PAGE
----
Dr. Dean Is Just
What the Banker Ordered
Aug. 3, 2003 (EIRNS)—Presidential candidate Howard Dean styles himself as the representative of the "Democratic wing of the Democratic Party," and rakes in money from attacks by the right- wing Democratic Leadership Council—the same DLC which Dean himself praised as, "At the beginning ... very good." Dr. Dean also describes himself as "a fan of the HMOs." He admits he was a strong supporter of NAFTA in 1995—although you would never guess it from his response to the "free trade" question on the AFL-CIO's website candidate questionnaire. Dr. Dean was the leading proponent of electricity deregulation in Vermont—the same policy which bankrupted California—and Dean, unlike others who have wised up, is still all for deregulation. The documentation below shows he's good at lying about these positions. He wants energy independence from oil-producing nations—by increasing wind and solar power to 15% of the U.S. energy capacity by 2010, and conservation.
It is no surprise when Dean explains that Jimmy Carter is his role model. One-term President Carter destroyed what productive capacity remained in the U.S. economy with deregulation, anti-nuclear hysteria, and 20% interest rates. The other President whom Dean cites most frequently is Harry Truman, the small man who wrecked the great Franklin Roosevelt's post-war vision for winning the peace, ending colonialism, and economic development for all nations.
Where does Howard Dean stand on the life and death question of the day, dumping Vice-President Dick Cheney? Dean has failed to call for Vice-President Cheney's resignation, despite the clear, published evidence that it was Cheney who demanded intelligence be shaped to launch a war on Iraq. And now Dean, falsely portrayed as the only candidate to oppose that war, is already giving credence to the next wars being planned by the same Cheney cabal of Leo Strauss followers. Dean told The Forward, "The United States has to ... take a much harder line on Iran and Saudi Arabia because they're funding terrorism," He has spoken of "the very real nuclear threats emerging in North Korea and Iran." In fact, it is Cheney and his cabal who are the threats, and the solution is to force them out now.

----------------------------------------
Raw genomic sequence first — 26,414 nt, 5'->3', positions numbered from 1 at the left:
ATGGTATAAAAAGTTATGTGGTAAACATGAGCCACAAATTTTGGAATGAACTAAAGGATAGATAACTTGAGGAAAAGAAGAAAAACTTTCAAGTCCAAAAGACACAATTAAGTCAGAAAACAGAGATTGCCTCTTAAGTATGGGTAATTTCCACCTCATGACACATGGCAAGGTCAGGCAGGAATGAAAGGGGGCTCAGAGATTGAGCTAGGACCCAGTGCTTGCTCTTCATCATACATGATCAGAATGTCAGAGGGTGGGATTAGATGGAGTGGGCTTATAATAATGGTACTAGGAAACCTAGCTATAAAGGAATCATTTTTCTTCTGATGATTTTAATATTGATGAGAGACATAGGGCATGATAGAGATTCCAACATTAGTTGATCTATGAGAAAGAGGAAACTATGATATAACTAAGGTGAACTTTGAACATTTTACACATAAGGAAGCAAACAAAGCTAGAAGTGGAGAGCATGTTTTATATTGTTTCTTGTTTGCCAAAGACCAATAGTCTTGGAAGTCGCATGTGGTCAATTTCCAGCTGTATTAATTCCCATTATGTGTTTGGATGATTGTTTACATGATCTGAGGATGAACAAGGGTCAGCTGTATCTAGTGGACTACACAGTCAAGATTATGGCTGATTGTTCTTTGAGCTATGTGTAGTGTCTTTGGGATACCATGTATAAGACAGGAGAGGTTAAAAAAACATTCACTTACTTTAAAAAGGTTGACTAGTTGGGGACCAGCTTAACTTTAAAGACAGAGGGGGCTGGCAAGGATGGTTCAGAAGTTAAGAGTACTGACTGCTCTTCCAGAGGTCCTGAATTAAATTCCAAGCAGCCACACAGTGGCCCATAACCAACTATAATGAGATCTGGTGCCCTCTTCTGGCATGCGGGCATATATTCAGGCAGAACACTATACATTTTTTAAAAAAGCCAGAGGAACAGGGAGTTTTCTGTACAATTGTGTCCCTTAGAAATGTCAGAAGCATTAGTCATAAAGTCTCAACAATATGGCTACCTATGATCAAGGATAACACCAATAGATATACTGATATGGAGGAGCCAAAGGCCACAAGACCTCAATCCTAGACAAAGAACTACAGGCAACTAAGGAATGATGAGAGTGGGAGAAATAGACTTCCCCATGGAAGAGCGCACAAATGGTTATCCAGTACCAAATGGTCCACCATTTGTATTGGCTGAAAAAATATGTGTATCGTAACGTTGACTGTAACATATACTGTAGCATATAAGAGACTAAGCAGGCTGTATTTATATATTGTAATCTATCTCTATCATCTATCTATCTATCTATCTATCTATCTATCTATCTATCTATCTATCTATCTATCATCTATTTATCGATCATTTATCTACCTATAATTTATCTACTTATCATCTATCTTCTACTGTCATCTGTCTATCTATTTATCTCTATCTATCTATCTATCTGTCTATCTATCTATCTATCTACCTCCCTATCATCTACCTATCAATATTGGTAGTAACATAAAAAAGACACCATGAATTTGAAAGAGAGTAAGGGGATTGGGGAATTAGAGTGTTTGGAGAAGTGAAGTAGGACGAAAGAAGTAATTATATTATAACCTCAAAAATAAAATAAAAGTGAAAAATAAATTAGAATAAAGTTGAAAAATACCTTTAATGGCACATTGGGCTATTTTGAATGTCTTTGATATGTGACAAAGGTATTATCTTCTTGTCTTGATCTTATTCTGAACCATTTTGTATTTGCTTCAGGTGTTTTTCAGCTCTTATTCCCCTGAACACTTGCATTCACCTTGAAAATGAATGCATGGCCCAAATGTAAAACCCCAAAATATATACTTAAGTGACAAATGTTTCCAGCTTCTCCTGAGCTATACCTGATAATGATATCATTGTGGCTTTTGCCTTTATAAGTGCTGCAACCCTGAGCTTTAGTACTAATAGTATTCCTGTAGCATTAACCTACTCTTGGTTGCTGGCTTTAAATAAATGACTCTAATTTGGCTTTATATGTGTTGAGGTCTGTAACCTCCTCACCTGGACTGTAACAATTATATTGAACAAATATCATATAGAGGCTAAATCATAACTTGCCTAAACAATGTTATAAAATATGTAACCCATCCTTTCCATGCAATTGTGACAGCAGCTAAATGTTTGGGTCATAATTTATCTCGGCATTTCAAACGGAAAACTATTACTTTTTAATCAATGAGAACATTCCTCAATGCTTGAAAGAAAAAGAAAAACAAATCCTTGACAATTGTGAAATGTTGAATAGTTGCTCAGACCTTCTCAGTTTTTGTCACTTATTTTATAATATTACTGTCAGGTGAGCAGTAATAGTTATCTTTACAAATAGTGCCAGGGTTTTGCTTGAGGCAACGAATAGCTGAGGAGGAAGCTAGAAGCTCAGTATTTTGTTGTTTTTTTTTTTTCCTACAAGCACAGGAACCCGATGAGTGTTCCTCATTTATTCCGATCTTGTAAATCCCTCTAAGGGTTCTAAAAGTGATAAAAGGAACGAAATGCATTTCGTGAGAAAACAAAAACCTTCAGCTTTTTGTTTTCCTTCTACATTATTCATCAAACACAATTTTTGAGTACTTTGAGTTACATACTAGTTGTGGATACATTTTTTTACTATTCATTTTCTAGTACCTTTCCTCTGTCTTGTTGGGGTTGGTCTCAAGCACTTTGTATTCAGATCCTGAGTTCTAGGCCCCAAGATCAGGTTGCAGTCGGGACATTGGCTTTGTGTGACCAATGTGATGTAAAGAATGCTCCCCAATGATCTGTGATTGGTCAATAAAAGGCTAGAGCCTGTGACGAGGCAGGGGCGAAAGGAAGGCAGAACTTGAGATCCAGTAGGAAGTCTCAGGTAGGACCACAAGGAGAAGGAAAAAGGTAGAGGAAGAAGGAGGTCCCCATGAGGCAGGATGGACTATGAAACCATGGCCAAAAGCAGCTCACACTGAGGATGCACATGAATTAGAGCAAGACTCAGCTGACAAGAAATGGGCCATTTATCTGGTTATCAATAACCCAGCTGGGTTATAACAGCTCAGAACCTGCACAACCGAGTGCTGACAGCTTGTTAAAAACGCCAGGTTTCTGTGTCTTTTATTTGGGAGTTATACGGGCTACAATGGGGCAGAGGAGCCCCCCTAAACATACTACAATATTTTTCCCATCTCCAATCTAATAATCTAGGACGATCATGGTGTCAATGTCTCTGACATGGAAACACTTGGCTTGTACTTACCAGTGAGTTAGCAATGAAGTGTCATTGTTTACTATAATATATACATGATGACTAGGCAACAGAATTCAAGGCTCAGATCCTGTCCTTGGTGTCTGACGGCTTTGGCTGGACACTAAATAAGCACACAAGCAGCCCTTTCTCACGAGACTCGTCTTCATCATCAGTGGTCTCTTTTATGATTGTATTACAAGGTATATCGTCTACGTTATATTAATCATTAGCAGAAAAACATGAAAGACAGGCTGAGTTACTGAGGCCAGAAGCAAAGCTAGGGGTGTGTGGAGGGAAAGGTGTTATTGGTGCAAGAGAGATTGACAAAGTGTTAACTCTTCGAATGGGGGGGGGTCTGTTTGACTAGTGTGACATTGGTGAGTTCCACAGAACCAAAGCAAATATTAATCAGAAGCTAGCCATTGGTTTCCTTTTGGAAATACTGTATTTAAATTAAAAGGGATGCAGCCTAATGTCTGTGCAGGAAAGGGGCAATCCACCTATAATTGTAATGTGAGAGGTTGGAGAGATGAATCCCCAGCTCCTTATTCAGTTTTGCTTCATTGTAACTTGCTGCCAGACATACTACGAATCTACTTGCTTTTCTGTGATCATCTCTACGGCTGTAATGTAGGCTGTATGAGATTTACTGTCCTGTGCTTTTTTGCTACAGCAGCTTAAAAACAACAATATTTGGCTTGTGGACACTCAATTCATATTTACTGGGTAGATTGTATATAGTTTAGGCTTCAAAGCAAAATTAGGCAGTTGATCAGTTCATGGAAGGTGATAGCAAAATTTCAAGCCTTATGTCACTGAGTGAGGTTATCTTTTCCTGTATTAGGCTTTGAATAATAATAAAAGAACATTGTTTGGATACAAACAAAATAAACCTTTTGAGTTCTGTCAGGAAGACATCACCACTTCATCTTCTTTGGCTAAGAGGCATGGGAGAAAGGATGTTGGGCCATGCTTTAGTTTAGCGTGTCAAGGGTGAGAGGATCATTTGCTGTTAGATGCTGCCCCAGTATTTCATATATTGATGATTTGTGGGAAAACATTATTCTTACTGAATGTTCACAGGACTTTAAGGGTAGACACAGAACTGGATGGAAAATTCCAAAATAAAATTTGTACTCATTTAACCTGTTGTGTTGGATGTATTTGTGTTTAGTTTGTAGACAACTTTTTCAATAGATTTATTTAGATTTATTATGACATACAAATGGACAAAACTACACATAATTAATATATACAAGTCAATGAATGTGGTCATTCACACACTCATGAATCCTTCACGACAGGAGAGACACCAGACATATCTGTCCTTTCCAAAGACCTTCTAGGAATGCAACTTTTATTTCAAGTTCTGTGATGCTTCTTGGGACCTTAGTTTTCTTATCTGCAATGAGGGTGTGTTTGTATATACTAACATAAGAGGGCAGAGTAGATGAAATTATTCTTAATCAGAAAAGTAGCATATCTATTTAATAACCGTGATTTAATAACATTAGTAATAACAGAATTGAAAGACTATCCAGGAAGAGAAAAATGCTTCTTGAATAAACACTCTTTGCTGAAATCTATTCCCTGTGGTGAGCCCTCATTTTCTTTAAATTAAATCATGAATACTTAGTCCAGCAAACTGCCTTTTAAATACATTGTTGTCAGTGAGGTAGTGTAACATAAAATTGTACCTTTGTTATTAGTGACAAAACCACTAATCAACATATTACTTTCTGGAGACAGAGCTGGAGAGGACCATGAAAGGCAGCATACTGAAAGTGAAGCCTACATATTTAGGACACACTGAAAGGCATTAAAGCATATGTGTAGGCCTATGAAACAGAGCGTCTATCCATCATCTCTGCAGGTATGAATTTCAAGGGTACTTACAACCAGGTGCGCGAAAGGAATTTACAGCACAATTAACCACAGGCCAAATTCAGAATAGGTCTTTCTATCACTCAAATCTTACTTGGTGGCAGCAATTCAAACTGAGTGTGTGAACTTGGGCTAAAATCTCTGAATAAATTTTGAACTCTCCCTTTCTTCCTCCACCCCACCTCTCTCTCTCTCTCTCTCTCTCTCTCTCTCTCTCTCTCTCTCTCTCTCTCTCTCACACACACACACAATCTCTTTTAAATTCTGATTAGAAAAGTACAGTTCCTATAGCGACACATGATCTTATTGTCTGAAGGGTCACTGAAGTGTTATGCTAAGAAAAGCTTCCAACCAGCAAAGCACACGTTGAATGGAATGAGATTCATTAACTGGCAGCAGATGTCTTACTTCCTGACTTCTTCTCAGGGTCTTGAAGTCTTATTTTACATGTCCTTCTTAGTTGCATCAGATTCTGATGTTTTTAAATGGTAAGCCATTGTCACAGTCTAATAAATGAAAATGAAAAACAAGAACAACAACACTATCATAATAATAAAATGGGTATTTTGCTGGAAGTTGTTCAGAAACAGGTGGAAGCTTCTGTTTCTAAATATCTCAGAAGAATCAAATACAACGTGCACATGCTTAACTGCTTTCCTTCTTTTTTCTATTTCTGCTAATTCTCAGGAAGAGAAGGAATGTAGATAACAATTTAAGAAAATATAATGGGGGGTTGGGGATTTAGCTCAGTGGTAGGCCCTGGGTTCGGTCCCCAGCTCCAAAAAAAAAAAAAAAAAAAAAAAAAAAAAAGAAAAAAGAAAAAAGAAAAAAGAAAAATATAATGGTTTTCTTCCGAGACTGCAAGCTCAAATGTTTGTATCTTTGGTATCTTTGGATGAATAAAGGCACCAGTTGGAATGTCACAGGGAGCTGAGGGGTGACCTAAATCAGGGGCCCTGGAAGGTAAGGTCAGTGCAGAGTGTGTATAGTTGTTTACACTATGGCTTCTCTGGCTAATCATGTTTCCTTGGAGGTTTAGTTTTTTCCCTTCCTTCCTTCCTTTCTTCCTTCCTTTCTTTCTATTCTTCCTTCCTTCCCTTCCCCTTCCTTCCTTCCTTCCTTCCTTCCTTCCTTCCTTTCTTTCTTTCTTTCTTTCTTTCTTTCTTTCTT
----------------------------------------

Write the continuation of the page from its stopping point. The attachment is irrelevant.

Howard Brush Dean, III, is the "proud patrician product of Park Avenue and 85th Street, the son, grandson, and great- grandson of investment bankers," Meryl Gordon wrote in his New York magazine feature, "The Unlikely Rise of Howard Dean." The Dean family summered at the Hamptons and belonged to the exclusive Maidstone Club, while Dean attended private schools, and then Yale University. Dean was a freshman when George W. Bush was a senior at Yale. There is a family connection: Bush's grandmother was a bridesmaid at the wedding of Dean's grandmother. Although an "avid outdoorsman," Dean was classified 1-Y by his draft board during the Vietnam War. After graduating from Yale as a political science major, Dean worked on Wall Street before deciding to become a doctor and enrolling at Albert Einstein Medical School. Dean and his physician wife, Judith Steinberg, moved from New York to Vermont in 1978, where Dean ran successfully for state representative in 1982, and lieutenant governor in 1986. He became governor when Republican incumbent Robert Snelling died of a heart attack in 1991.
Dean pronounced himself "a fan of HMOs," in an interview in Medscape with Christopher Gearon. As the "best aspects" of managed care, Dean cites: "[N]ot having hassles over billing payments, since you have capitated [limited] payments up front. The other positive aspect is the notion that there is a single payment, and doctors—at least in the better health plans—are left to their best judgment ... First of all, I think it's very important to have gatekeepers. Too many people can go to their specialists in fee for service, when a specialist is not appropriate ... [managed care] does definitely decrease use of the emergency room." Managed care "has in fact, begun to squeeze out some of the waste in the health care system" and "begun the process in the medical community to begin questioning some of the prescribing and practice habits that drive costs up."